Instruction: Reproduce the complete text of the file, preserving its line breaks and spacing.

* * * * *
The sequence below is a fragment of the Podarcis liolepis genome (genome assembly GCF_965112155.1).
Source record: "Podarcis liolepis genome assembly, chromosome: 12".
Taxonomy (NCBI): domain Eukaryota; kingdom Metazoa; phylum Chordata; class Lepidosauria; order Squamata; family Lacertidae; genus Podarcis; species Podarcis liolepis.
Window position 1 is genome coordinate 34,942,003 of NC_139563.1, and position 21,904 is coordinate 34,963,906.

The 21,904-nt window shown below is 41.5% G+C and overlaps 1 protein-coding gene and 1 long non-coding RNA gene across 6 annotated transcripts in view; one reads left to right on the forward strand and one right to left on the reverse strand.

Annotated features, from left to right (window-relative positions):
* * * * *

The sequence below is a fragment of the Podarcis liolepis genome (genome assembly GCF_965112155.1).
Source record: "Podarcis liolepis genome assembly, chromosome: 12".
Taxonomy (NCBI): domain Eukaryota; kingdom Metazoa; phylum Chordata; class Lepidosauria; order Squamata; family Lacertidae; genus Podarcis; species Podarcis liolepis.
Window position 1 is genome coordinate 34,942,003 of NC_139563.1, and position 21,904 is coordinate 34,963,906.

The 21,904-nt window shown below is 41.5% G+C and overlaps 1 protein-coding gene and 1 long non-coding RNA gene across 6 annotated transcripts in view; one reads left to right on the forward strand and one right to left on the reverse strand.

Annotated features, from left to right (window-relative positions):